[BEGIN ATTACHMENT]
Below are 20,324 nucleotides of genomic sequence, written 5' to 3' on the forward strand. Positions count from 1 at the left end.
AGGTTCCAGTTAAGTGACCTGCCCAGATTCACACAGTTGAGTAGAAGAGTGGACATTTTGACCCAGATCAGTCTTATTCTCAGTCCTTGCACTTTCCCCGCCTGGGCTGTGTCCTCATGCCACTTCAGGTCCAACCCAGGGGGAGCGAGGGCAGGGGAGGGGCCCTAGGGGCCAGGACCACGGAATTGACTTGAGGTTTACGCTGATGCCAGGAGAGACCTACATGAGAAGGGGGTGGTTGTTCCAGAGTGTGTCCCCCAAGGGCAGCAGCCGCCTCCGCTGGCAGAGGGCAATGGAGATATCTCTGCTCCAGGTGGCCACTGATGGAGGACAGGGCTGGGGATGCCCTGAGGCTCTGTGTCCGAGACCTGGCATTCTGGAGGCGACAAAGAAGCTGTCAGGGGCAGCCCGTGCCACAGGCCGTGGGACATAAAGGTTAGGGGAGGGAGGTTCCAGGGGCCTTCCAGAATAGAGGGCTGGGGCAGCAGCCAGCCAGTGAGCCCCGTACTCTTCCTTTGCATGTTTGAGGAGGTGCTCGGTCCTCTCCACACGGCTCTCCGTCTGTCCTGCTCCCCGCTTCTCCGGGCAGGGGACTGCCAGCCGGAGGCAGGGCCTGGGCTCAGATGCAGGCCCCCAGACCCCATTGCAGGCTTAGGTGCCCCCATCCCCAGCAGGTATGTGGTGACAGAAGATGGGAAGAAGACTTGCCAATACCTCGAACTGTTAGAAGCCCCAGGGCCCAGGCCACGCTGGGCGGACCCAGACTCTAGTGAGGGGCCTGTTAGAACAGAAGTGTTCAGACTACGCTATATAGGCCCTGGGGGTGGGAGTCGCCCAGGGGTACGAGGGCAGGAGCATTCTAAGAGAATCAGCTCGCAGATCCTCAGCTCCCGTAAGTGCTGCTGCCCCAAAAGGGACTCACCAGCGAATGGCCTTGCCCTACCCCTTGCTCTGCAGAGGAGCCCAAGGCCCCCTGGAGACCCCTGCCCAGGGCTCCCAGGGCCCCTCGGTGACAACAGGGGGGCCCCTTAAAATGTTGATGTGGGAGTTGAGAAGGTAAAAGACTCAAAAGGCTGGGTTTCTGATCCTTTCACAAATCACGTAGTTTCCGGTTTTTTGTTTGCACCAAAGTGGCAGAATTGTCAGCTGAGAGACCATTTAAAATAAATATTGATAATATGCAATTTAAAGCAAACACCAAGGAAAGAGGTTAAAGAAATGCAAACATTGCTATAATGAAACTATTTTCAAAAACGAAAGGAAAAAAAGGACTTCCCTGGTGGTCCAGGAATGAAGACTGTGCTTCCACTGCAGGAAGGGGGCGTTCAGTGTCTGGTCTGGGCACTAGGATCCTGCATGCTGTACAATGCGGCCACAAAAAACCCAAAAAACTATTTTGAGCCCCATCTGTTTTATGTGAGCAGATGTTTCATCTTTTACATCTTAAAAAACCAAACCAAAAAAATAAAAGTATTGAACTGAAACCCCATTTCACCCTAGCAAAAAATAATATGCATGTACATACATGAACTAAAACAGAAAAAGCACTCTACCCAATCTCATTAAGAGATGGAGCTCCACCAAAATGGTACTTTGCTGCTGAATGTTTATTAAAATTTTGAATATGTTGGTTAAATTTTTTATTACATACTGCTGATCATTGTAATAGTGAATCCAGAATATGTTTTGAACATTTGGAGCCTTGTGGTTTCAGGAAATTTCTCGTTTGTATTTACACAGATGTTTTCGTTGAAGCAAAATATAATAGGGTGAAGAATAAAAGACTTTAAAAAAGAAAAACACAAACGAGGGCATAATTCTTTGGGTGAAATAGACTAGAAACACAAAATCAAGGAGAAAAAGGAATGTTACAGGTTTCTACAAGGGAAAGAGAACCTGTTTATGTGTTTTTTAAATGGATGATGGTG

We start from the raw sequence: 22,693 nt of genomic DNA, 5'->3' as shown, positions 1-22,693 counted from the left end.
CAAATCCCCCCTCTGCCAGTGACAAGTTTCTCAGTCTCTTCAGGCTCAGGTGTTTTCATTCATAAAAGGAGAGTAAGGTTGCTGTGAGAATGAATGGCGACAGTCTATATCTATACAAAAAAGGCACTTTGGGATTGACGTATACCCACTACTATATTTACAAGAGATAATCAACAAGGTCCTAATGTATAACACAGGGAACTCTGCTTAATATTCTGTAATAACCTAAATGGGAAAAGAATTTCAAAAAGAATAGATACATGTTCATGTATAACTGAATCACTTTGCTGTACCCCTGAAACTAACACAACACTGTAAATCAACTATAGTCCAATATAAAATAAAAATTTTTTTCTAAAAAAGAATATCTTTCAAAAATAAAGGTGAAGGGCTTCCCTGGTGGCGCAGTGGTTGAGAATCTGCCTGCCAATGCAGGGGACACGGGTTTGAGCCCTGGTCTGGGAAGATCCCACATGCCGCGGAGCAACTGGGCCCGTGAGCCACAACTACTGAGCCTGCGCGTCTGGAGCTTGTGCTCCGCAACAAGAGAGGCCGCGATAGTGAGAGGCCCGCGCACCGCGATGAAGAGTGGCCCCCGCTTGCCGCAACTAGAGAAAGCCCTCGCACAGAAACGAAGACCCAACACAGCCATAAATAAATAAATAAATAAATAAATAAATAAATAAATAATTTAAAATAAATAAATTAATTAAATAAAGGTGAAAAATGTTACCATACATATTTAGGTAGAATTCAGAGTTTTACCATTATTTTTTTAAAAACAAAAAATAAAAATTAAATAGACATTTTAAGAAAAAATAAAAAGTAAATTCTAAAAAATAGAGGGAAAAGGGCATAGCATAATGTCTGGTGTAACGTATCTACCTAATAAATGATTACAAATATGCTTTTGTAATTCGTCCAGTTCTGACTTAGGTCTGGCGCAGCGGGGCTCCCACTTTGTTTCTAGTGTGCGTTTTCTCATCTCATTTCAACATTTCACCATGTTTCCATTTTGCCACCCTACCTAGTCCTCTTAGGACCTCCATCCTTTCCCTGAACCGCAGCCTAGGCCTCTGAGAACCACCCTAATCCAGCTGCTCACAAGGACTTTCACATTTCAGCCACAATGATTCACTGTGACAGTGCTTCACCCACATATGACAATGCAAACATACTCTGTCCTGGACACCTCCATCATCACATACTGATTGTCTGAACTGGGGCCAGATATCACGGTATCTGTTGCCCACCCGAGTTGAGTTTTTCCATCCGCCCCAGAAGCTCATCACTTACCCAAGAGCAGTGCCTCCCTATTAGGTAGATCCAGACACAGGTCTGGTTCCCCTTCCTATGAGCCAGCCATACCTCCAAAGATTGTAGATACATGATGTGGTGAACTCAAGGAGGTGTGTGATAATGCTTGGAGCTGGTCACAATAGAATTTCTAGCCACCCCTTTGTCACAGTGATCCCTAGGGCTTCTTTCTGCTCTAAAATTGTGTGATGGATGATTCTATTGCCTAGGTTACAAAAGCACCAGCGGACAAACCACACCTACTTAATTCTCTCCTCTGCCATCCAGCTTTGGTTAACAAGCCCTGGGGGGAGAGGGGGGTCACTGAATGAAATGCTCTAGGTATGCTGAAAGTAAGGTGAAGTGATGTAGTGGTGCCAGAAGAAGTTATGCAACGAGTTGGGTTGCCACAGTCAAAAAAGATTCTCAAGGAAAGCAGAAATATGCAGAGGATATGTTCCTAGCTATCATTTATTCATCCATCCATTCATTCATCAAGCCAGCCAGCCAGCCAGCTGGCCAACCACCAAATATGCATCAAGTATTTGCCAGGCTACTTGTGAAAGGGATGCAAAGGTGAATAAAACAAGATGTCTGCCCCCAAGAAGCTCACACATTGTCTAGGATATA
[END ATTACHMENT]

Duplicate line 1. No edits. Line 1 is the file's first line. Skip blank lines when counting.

Below are 20,324 nucleotides of genomic sequence, written 5' to 3' on the forward strand. Positions count from 1 at the left end.